Adventures with Android WebViews

The majority of the mobile applications we have reviewed lately make use of WebKit WebViews. WebKit is an open source web browser engine. A WebView is often used to load HTML content as an in process web browser to save passing the user off to the platforms web browser. They are also often used when a developer wants to quickly port a web application to multiple mobile platforms without having to create a specific UI for each. In addition to these ‘general’ use cases, we keep seeing ingenious ways to make use of them. The most common implementation that we come across is to facilitate advertisement loading from remote advertisers.

We often find that by reviewing the code base and/or performing an application assessment, vulnerabilities are discovered that can be leveraged specifically due to how a WebKit WebView has been implemented; however the level of compromise achievable and to what end, is very platform dependent. The level of compromise is obviously also dependent on the application itself and in most cases, specific to the case we are dealing with. The remediation and mitigation strategies also differ wildly from platform to platform. When we report back to developers we are often giving the iOS and Android developers different remediation and mitigation strategies. As part of this process we are often also asked to provide a “best practice” configuration guide for WebKit WebViews.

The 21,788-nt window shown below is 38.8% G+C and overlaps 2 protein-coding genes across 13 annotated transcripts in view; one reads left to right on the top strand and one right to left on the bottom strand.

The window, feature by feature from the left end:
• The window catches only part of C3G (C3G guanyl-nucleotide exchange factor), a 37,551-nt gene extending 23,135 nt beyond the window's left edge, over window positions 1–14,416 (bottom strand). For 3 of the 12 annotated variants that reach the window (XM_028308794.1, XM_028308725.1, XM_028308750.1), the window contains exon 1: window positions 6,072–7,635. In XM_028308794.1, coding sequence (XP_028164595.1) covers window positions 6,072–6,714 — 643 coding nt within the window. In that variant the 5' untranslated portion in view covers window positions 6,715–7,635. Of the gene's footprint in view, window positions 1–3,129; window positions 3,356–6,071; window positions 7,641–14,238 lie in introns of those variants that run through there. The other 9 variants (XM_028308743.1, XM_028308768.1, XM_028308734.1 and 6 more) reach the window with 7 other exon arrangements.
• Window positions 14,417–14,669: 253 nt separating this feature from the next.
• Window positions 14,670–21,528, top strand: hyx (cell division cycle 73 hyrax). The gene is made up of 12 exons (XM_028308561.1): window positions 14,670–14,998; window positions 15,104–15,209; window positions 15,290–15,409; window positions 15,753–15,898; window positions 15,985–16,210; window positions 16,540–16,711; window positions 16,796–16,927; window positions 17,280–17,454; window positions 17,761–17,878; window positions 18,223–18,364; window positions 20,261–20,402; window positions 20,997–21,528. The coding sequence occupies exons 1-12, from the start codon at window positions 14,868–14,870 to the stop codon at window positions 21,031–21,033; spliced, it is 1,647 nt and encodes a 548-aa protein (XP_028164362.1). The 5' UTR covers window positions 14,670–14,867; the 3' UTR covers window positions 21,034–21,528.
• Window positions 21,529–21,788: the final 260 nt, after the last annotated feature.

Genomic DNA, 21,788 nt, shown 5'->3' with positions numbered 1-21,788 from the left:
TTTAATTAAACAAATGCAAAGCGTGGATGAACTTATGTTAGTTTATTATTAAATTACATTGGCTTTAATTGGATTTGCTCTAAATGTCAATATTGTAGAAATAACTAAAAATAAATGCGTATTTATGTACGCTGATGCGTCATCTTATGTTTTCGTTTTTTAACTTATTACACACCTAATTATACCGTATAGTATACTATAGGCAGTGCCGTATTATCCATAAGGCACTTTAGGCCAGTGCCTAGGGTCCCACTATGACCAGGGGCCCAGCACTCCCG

So, in this post I intend to provide details on how to implement an “as-good-as-it-can-be” WebKit WebView for Android applications.

Android WebView

The Android WebKit implementation allows the developer to modify a WebView through the android.webkit.WebSettings class.

Disable Support for JavaScript

If there is no reason to support JavaScript within the WebView, then it should be disabled. The Android WebSettings class can be used to disable support for JavaScript via the public method setJavaScriptEnabled.

webview = new WebView(this);